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The WOW factor

Way Out Women snowmachine riders have fun while they raise funds for cancer victims and their families

Posted: Sunday, March 09, 2008

 

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  Diane Hinshaw, also known as "Miss Deep Creek," waits her turn to ride outside Straight In Lodge in the Caribou Hills. Proceeds raised by the WOW ride pay for transportation to and from Anchorage and Seattle for cancer treatment, helps buy groceries and even pays for medical expenses health insurance doesn't cover.

Kathi Garcia, also known as "Miss Waterhole", speeds after other members of the "Miss Caribou Hills" team at this year's Way Out Women snowmachine ride in the Caribou Hills earlier this month. Each member of the Miss Caribou Hills team glued a glittery tiara on their helmets and wore sashes representing Caribou Hills landmarks. Garcia's name comes from Grandpa's Waterhole, Waterhole trail's namesake.

Ericka Reynold's first reaction when doctors diagnosed her with leukemia on Thanksgiving in 2006 was disbelief.

"I thought they misdiagnosed me," she said.

 

Members of the Miss Caribou Hills snowmachine team pose for the camera. Having traded their swimsuits for evening gowns, the Miss Caribou Hills memers each wore a sash bearing the name of a Caribou Hills landmark.

At 13, Ericka is a seventh-grader at Kenai Middle School. Her favorite subject is history. She plays forward on the soccer team, wants to be a chef when she grows up and if she were a superhero, she could read minds. But little more than a year ago, Ericka found herself at a Seattle hospital facing the first of five rounds of chemotherapy.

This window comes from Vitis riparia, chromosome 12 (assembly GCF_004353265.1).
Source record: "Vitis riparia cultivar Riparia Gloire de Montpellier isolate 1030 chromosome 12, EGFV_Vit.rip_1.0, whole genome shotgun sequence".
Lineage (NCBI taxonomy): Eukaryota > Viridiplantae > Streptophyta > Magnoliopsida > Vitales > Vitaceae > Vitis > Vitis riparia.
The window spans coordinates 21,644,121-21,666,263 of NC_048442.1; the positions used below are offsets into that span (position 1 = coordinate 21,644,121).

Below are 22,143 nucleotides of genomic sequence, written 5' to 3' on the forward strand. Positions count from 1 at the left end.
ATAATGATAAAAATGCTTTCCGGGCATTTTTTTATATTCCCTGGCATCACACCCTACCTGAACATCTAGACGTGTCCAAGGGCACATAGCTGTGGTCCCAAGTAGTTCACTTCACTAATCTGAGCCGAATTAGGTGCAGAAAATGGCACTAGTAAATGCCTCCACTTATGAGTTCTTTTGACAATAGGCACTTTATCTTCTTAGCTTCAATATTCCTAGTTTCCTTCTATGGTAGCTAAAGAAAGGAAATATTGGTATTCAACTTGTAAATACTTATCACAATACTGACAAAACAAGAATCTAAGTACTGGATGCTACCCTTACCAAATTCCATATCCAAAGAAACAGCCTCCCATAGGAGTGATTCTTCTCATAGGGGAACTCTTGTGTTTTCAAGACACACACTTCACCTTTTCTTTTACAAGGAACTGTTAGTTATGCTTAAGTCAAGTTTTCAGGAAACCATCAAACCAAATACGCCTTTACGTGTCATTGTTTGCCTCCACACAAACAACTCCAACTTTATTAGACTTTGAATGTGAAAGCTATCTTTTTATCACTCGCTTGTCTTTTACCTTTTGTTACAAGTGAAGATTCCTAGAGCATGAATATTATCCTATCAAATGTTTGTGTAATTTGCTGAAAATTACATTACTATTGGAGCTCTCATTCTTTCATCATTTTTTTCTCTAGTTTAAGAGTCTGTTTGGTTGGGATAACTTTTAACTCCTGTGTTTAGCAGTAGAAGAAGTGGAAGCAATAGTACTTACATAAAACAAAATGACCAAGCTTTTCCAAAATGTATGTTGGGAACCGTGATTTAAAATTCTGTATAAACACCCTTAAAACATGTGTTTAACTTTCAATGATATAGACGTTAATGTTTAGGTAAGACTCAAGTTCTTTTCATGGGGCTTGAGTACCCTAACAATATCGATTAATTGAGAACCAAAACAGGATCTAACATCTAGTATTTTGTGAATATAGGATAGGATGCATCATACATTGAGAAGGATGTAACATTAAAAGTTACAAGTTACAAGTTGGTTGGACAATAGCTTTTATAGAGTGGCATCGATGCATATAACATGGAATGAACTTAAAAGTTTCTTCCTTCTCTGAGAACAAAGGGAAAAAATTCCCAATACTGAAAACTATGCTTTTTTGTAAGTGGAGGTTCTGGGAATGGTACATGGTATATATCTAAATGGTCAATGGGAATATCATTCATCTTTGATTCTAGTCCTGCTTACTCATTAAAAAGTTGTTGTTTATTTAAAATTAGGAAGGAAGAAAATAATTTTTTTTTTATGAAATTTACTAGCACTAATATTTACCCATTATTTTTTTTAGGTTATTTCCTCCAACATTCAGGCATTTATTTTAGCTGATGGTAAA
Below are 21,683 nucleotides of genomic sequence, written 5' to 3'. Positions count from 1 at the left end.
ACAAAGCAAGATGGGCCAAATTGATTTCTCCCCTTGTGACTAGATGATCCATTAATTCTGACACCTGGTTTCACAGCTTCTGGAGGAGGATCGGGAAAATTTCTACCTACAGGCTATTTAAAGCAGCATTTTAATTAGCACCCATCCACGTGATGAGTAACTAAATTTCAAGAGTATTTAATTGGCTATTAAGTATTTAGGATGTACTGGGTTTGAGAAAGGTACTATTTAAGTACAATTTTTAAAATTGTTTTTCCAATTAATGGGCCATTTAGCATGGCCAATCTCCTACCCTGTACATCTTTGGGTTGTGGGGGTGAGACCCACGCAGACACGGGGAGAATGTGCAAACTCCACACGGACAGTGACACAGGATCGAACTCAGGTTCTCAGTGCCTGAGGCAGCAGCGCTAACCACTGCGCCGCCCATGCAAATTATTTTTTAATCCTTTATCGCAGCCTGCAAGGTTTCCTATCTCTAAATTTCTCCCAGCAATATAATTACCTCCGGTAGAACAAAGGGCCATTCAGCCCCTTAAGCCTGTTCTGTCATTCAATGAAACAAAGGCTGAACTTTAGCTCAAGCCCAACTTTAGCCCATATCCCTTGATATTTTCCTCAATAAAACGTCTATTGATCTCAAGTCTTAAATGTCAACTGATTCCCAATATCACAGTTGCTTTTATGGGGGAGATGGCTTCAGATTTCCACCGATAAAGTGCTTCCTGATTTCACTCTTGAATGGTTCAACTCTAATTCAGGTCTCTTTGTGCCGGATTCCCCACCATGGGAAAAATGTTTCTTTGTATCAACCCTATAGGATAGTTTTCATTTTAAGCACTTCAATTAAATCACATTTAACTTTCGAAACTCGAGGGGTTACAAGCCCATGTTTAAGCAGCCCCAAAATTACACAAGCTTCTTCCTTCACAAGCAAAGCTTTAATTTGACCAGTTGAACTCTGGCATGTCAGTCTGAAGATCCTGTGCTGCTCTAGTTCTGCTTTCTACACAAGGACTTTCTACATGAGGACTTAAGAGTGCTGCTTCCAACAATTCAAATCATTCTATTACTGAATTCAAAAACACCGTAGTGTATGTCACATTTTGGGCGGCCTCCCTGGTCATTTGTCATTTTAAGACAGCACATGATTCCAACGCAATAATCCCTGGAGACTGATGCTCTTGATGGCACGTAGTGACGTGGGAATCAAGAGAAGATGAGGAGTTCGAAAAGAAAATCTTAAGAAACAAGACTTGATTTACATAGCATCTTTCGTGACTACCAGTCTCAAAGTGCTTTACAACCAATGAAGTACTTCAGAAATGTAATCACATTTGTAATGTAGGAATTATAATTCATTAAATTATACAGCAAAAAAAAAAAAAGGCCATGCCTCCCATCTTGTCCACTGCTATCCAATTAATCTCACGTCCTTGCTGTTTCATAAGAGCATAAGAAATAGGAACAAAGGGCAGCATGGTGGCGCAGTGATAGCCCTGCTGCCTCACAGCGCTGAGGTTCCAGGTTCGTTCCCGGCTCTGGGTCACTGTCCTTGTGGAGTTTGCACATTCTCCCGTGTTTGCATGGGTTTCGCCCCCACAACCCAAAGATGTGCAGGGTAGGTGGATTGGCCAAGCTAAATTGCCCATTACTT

"The worst part was losing her hair, the mouth sores and the puking," said Ericka's mother, Melody Ruhl. "The end of treatment (was in) June. We came home in July."

Almost a year after her cancer treatment was completed, Ericka received a standing ovation as she downed chili and chicken and rice soup. Ericka, with a full head of hair, clad in black snowpants, was warming up after her first Way Out Women (WOW) snowmachine ride. She was ride coordinator Kathy Lopeman's guest of honor. It was a WOW grant that helped take care of travel expenses to and from Seattle, Ericka's mom said.